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By, Anu Edwin Josefreeda Group III

What is Creutzfeldt-Jakob disease?

CreutzfeldtJakob disease or CJD is a degenerative

neurological disorder that is incurable and invariably fatal.

It is the most common among the types of transmissible spongiform encephalopathy found in humans.

Types of CJD
The three main categories of CJD are sporadic CJD, which occurs for no known reason hereditary CJD, which runs in families acquired CJD, which occurs from contact with infected tissue, usually during a medical procedure


The defective protein can be transmitted by contaminated

harvested human growth hormone (hGH) products, Immunoglobulins (IVIG), corneal grafts, dural grafts or electrode implants (acquired or iatrogenic form: Icjd) The disease has also been shown to result from usage of HGH drawn from the pituitary glands of cadavers who died from CreutzfeldtJakob Disease,. Consuming beef or beef products containing prion particles can also cause the development of classic CJD Cannibalism has also been implicated as a transmission mechanism for abnormal prions, causing the disease known as kuru, found primarily among women and children of the Fore tribe in Papua New Guinea. While the men of the tribe ate the body of the deceased and rarely contracted the disease, the women and children, who ate the less desirable body parts, were 8 times more likely to contract the disease from infected tissue.

Transmissible spongiform encephalopathy diseases are

caused by prions. The diseases are thus sometimes called prion diseases. The prion that is believed to cause CreutzfeldtJakob exhibits at least two stable conformations. One, the native state, is water-soluble and present in healthy cells. As of 2007, its biological function is presumably in transmembrane transport or signaling. The other conformational state is very poorly water-soluble and readily forms protein aggregates. People can also acquire CJD genetically through a mutation of the gene that codes for the prion protein (PRNP). This only occurs in 510% of all CJD cases.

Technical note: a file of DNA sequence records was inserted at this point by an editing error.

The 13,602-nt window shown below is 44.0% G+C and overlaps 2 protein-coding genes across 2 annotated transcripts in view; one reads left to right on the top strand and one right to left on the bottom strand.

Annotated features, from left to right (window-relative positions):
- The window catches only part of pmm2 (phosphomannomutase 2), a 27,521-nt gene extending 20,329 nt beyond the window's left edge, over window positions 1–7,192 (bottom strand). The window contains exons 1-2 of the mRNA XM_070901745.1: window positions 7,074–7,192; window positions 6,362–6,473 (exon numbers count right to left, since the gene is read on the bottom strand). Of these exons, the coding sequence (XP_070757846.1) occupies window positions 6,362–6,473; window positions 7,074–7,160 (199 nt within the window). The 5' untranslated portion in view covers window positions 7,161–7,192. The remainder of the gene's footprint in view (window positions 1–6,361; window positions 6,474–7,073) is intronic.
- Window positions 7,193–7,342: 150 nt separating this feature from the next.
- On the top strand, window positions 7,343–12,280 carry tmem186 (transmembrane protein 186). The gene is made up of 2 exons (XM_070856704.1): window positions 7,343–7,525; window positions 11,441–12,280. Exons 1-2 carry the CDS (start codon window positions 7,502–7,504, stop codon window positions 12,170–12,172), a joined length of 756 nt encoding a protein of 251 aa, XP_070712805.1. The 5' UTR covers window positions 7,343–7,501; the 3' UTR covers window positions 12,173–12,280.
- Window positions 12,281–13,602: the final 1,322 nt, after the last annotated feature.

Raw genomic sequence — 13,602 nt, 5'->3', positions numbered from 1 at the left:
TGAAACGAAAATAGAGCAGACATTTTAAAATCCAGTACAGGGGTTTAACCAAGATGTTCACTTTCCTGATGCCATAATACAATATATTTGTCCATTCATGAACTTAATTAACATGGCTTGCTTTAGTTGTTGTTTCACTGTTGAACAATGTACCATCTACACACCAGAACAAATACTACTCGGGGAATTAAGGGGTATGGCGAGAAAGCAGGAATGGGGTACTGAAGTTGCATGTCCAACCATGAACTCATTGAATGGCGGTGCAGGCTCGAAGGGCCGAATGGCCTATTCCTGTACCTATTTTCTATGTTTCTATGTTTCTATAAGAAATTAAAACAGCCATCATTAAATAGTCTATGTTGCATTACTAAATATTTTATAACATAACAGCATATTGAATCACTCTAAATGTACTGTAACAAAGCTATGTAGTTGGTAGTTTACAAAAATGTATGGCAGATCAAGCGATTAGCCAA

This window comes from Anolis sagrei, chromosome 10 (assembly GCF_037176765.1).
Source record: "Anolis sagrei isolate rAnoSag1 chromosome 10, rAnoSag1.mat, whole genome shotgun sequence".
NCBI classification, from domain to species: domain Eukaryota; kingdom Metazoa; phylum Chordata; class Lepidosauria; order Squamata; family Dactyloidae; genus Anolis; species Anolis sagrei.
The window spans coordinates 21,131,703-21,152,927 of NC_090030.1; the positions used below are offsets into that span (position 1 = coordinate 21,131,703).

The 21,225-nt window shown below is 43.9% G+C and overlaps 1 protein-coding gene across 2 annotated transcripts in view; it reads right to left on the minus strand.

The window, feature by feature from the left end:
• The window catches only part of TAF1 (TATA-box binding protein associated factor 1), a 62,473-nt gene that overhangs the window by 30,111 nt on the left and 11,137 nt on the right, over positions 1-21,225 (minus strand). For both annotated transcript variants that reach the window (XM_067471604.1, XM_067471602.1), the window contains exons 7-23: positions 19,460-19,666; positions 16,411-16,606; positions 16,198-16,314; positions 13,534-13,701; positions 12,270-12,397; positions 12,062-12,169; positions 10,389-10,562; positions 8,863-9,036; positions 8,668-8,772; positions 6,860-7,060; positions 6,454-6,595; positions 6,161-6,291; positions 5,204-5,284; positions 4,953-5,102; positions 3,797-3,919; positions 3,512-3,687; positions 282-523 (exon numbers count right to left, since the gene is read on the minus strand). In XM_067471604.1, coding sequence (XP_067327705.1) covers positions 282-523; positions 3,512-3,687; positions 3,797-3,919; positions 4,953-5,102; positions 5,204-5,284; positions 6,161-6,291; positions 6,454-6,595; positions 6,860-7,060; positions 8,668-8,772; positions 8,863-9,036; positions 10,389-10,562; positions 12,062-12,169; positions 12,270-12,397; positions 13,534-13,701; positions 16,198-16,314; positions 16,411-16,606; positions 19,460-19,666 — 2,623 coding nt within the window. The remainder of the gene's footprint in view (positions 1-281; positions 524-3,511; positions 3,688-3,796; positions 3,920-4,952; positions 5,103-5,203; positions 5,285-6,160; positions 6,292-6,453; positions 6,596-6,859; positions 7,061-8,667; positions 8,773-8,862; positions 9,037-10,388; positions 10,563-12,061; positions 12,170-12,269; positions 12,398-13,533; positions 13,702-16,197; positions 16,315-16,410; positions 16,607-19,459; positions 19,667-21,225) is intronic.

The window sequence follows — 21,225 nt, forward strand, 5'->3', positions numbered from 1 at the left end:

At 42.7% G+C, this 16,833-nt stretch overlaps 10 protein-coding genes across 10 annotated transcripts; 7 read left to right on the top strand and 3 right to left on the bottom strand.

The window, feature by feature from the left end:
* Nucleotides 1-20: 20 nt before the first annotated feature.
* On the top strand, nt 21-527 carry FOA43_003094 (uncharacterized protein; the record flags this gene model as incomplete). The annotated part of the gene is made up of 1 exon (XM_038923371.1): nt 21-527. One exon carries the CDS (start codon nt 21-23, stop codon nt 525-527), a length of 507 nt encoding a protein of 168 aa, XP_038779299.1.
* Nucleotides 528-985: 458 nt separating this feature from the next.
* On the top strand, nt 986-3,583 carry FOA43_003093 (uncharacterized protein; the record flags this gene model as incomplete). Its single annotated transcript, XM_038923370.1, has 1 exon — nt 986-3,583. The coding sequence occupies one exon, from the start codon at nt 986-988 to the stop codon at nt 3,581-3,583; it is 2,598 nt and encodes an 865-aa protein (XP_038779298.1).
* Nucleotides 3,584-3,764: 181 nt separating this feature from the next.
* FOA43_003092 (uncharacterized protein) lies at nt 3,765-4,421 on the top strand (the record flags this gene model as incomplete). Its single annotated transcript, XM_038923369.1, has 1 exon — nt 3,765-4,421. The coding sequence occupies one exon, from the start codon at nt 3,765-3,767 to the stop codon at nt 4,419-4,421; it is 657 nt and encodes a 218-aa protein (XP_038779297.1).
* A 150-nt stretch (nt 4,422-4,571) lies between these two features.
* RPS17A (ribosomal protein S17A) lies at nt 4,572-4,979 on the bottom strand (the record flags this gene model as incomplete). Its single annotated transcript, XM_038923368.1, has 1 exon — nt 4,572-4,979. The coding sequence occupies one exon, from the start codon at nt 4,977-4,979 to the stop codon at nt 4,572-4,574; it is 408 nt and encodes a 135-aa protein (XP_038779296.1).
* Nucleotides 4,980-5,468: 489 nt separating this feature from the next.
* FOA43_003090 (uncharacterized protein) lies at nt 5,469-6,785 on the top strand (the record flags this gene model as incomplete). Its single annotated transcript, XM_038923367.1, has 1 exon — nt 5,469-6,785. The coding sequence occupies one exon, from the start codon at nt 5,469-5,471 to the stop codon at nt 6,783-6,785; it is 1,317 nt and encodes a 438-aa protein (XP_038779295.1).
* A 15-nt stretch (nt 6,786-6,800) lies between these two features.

The CJD prion is dangerous because it promotes refolding of

native proteins into the diseased state. The number of misfolded protein molecules will increase exponentially,and the process leads to a large quantity of insoluble prions in affected cells. This mass of misfolded proteins disrupts cell function and causes cell death. Mutations in the gene for the prion protein can cause a misfolding of the dominantly alpha helical regions into beta pleated sheets. This change in conformation disables the ability of the protein to undergo digestion. Once the prion is transmitted, the defective proteins invade the brain and are produced in a selfsustaining feedback loop, causing exponential spread of the prion, leading to death within a few months, although a few patients have lived as long as two years.

Most cases of Creutzfeldt-Jakob disease occur for unknown reasons, and no risk factors can be identified. However, a few factors seem to be associated with different kinds of CJD. Age. Genetics Exposure to contaminated tissue.